I think it’s more accurate to say that Horace Kallen stated the phrase “cultural pluralism” emerged out of his conversations with Locke. Kallen always took credit for the concept. A certain amount of segregation still exists in philosophy, such that people who write on Locke credit his work in cultural pluralism more than those who simply write on American philosophy. But I think that is slowly changing.

Constance Mason, Locke’s adopted mother, comes to mind. She believed that he wasted his genius by not producing more books about his theories. Would you agree?

Charlotte Mason was a complex friend and patron for Locke. The views you mention seem to me to sharpen after the collapse of the black literary and visual art factory he and she collaborated on creating. Running that patronage machine stole a lot of his time, and she didn’t criticize that. But what annoyed her was his obsession with speaking engagements that often were rehashes of papers he had already given and that were not going to become major publications. But I also think her criticism of him frittering away his time in popular race work helped push him to do some breakthrough work in his later years.

Locke used the writing of Shakespeare as an example to encourage African Americans to explore all aspects of their artistic selves, ushering into existence the Harlem Renaissance. Do you believe it could have happened without the “invisible” hand of Alain Locke?

I don’t think we would have the Harlem Renaissance as the durable cultural artifact it is now without Alain Locke. That’s because he supplied a crucial element — the period’s “critical temper” that gave meaning to what was and what wasn’t important through his hundreds of essays and articles. He steered the movement and, without him, it would have been rudderless.

He had so much ego to work so invisibly. Was this a part of his own make-up, black Victorianism, or more attributable to the way of the world in his day?

He instinctively believed he was better than everyone else, and black Victorianism gave him a methodology of dress, drama, and deportment that made sure everyone else knew it, too.

America’s own inferiority complex has served African Americans strangely but well. In the early 20th century, the most talented African-American artists had to achieve fame first in Europe to be recognized at home. In Europe, Locke could be his whole self: a gay, black, cultural aesthete. Why did he always come home?

I think Locke came home because he had a destiny of leadership and efficacy in America he never had abroad. Going to Europe indulged his “ocean values,” as I put it in one place in the biography. After drifting around Europe for several months, he was ready to come back on dry land at home and go to work. He usually came back enormously energized. If he had stayed abroad, I doubt we would be writing about him now.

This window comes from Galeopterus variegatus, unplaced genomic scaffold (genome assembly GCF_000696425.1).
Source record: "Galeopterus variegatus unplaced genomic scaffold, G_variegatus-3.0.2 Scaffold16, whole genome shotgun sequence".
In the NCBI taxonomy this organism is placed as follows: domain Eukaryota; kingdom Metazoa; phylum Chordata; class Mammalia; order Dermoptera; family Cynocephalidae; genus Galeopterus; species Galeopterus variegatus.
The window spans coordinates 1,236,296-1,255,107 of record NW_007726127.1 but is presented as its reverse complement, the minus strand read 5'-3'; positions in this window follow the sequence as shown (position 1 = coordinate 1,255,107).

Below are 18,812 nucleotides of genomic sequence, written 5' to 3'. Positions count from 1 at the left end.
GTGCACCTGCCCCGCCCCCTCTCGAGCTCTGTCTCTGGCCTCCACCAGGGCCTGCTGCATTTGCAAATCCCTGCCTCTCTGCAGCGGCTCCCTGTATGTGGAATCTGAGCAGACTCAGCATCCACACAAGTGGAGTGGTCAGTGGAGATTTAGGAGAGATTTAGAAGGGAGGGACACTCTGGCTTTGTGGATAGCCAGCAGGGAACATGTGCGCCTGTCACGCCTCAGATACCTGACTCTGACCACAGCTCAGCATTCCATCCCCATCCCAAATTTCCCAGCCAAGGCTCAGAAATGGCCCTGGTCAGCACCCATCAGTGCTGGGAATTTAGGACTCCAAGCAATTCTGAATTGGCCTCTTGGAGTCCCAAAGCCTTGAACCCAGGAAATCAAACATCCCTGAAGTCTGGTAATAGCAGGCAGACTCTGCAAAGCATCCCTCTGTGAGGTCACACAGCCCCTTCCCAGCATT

His life is a love story — he learns to love himself and, by default, his people, or is it the other way around?

I think he learns to love himself by learning to love his people.

The conversation about propaganda and art between W.E.B. DuBois and Locke is still ongoing, maybe taken up in a different way by others. Please hazard a guess about what Locke might think about contemporary artists such as Kehinde Wiley and Yinka Shonibare, with their obvious white-cultural derivations. Would he believe that their art has transcended?

I don’t think Locke objected to “white cultural derivations,” especially if an artist used those codes to engage a black subject, as Kehinde Wiley often does. He’d like that the subjectivity of black men, especially comes through in Wiley’s portraits, and that he utilizes Chinese motifs in the background of some portraits, which themselves are templates of cultural pluralism. I think Locke wanted a balance between cosmopolitanism and one’s culture in one’s art practice, not the presence of one and the absence of the other.

What would Locke, who built a marketing and PR system for his own Bronze Booklets in the 1900s, be doing in 2020?

Flooding the untapped market of adult black readers with scholarly books like his Bronze Booklets that brought easy-to-read black scholarship to the masses in the 1930s and 1940s.

You don’t discuss his art collection until the very end of the book. Where is that collection now?

It’s at Howard University; some African art pieces are at the Smithsonian Institution Museum of African Art and at the Schomburg at New York Public Library. 

Joye Shepperd is senior features editor at the Independent.